And speaking of Psy, I'm surprised Right Now got far enough to be announced as an upcoming song. They must finalize their deals at the last minute to have missed out on the pre-Gangnam Style price.
The cost of licensing K-Pop has certainly hurt Pump, but then again, it doesn't seem like they're looking to license much of a variety anyway. We're just not seeing the kind of variety today like we did in the MK3 mixes, with the assortment of rock and hiphop thrown into the mix. That kind of music isn't really conducive to a dance game, but it did help give Pump it Up its identity and set it apart from Dance Dance Revolution. Rock music isn't so mainstream anymore, so surely there are some K-Rock artists out there who'd be thrilled to get a little bit of cash and see their music in Pump, right? Why not hop on Soundcloud and throw a few bands some cash for some variety? That's on whomever chooses the music.
But in the grand scheme of things, I think K-Pop's newfound worldwide popularity is great for music as a whole. Not gonna lie, I wasn't exactly a fan of the 00's in terms of music. I worked a job in 2007 where I had to listen to a top 40's radio station all day, and here's what they played:
Rihanna - Umbrella
Plain White T's - Hey There Delilah
Soulja Boy Tell 'Em - Crank Dat (Soujla Boy)
Nickelback - Rockstar
Kanye West - Stronger
I've been cautiously happy with the direction Pump's been going this decade, though I'm starting to hope the series begins to return to its roots. It's full of "music game songs" these days. What's a "music game song"? For lack of a better term, it's... you know, the kind of song you hear and you say "Yeah, that sounds like it's from a music game". The kind of song that could fit in not just PiU, but DJ Max, Voez, Jubeat, Beatmania IIDX, O2Jam, you name it - while not really fitting anywhere else.
MAX - Hypercube (Pump it Up Prime)
< https://www.youtube.com/watch?v=UeziEuZfPFU >
Urbatronic Chopsticks - Play the Future (DJ Max Portable: Black Square)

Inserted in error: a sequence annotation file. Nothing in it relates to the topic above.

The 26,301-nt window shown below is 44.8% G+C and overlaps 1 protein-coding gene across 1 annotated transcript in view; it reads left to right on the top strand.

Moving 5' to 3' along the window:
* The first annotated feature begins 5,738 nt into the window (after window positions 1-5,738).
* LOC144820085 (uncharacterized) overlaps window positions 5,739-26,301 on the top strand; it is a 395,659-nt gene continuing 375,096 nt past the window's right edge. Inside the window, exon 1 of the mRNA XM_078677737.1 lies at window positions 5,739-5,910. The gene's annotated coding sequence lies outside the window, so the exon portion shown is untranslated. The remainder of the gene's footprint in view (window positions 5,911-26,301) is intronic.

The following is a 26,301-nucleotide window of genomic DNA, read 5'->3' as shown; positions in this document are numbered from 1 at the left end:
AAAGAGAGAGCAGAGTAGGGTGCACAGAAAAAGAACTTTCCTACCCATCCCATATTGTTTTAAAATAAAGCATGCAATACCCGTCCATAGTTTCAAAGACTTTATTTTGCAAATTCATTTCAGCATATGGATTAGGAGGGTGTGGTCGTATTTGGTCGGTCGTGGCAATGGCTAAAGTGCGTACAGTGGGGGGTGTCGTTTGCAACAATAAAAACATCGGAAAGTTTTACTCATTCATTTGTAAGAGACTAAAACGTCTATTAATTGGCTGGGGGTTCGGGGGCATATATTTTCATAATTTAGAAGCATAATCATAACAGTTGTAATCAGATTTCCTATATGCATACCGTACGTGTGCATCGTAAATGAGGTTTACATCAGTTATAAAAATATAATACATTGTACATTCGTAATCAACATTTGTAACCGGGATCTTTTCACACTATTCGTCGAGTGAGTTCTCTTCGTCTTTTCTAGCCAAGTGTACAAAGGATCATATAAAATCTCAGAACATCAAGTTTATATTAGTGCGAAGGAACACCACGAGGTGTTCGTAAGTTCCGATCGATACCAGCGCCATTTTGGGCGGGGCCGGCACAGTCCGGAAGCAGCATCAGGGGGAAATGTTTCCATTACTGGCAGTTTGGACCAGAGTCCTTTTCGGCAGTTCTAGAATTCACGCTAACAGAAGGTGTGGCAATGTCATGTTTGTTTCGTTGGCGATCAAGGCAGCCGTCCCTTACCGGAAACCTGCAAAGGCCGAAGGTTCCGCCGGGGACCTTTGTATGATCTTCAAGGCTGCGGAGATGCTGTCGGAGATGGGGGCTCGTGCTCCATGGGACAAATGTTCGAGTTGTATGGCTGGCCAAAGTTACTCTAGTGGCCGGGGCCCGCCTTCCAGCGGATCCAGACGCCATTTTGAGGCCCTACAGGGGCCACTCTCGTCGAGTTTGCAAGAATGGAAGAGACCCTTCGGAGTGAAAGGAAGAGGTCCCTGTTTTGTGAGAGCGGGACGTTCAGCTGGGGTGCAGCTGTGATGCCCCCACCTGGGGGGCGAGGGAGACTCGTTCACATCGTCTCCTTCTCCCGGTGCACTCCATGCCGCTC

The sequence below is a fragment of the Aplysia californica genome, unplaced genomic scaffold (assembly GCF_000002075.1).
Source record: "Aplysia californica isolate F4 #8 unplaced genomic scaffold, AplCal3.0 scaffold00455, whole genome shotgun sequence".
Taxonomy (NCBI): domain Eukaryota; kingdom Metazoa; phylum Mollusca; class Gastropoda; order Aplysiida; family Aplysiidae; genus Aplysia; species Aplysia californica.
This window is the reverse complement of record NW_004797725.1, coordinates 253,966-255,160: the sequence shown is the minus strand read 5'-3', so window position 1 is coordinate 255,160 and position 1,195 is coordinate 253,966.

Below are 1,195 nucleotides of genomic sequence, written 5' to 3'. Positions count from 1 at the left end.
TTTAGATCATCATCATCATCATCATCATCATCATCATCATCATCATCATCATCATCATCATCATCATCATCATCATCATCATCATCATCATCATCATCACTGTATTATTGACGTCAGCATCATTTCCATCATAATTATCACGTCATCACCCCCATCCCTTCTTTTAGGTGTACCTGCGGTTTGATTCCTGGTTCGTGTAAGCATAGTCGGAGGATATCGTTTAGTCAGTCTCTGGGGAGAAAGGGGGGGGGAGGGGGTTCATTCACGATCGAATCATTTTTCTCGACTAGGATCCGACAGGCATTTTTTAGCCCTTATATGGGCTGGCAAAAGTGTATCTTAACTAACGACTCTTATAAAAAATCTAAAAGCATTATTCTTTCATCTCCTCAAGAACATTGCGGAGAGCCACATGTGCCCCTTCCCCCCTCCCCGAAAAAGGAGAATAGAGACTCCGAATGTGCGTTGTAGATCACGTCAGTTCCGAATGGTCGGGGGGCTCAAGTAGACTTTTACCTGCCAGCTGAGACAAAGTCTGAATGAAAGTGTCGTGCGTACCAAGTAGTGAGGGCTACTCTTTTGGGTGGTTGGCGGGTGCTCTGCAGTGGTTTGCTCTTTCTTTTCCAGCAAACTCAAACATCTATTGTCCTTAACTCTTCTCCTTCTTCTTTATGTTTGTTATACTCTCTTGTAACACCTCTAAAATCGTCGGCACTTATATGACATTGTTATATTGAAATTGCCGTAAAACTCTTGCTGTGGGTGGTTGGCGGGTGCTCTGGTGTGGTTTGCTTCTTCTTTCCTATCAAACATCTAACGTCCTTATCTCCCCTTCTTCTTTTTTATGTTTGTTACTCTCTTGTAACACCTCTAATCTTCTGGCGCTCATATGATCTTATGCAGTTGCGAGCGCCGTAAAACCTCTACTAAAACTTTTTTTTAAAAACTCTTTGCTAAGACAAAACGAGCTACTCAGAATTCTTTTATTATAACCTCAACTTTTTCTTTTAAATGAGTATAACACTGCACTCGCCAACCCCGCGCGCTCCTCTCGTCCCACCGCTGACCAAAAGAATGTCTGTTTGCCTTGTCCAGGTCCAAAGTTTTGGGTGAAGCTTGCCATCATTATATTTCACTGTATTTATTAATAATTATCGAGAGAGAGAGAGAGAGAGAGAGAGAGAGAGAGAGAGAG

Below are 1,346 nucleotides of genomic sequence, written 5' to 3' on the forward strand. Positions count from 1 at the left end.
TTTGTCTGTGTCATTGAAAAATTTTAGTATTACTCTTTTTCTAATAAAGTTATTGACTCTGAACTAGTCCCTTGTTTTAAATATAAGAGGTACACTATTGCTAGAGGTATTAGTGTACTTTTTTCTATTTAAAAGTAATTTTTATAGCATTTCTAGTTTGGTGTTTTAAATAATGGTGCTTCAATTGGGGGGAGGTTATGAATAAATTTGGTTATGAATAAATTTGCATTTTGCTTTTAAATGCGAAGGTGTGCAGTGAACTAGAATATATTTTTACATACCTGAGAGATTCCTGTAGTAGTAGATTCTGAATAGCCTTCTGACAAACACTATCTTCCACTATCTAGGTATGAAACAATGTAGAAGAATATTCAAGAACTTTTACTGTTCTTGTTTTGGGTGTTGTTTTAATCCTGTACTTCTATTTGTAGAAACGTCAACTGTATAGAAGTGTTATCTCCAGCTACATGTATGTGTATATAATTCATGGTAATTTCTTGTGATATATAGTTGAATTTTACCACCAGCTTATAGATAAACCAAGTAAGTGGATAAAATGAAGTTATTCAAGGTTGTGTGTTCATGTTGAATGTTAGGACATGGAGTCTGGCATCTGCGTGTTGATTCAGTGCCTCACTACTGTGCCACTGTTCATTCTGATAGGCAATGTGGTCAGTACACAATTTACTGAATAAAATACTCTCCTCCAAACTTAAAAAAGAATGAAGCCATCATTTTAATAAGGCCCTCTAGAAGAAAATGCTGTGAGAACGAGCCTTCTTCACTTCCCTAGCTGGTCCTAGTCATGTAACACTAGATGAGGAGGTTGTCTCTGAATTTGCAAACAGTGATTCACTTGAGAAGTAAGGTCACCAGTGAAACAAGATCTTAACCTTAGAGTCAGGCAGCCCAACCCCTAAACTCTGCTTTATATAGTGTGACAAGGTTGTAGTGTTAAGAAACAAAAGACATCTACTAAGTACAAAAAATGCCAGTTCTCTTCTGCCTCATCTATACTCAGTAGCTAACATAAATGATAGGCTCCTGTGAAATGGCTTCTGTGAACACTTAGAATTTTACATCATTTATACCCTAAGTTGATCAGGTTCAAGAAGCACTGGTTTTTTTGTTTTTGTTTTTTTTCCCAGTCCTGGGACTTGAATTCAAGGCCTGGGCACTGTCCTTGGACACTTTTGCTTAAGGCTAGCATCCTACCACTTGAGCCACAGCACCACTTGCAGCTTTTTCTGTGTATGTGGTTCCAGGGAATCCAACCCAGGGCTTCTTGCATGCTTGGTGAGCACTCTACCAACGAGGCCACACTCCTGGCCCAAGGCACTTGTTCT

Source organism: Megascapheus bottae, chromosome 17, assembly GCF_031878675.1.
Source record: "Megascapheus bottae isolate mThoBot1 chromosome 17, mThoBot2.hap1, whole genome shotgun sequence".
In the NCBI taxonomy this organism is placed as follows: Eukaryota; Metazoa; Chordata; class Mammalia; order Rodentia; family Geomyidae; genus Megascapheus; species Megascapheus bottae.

< https://www.youtube.com/watch?v=i490ETHbUQ8 >
DJ Yoshitaka - Flower (jubeat knit Append & Reflec Beat)
< https://www.youtube.com/watch?v=3K6OnRqo4og >
I'm not implying it's bad, of course, since music taste is subjective and I frankly really like that kind of music, but I can't help but feel that it creates a sense of homogeny. Trying to describe the songlist of most music games today is a little difficult. I'd just fall back to "well, it's the usual suspects, exactly what you'd expect, if you liked the game before it you'll probably like this one too". No surprises, nothing earth-shattering, just the kind of thing you'd expect from a new entry of a game you've played thousands of times. Depending on your perspective, it's either comfortable or stale, so it's not a bad thing if that's what the audience wants. PiU's K-Pop licenses do stand out, since PiU is clearly higher budget than most music games of its ilk, but even they can feel homogeneous to someone who's been playing for years (i.e. ALL of us).
So, aside from licensing issues, I don't think K-Pop's newfound popularity has really affected Pump that much. I think we can all agree that it's always irritating when songs in any yearly music game only stick around for one mix, and that's the kinda thing that comes with especially expensive licenses.
Come to think of it, I forgot to play Me Gustas Tu when we had Prime 2.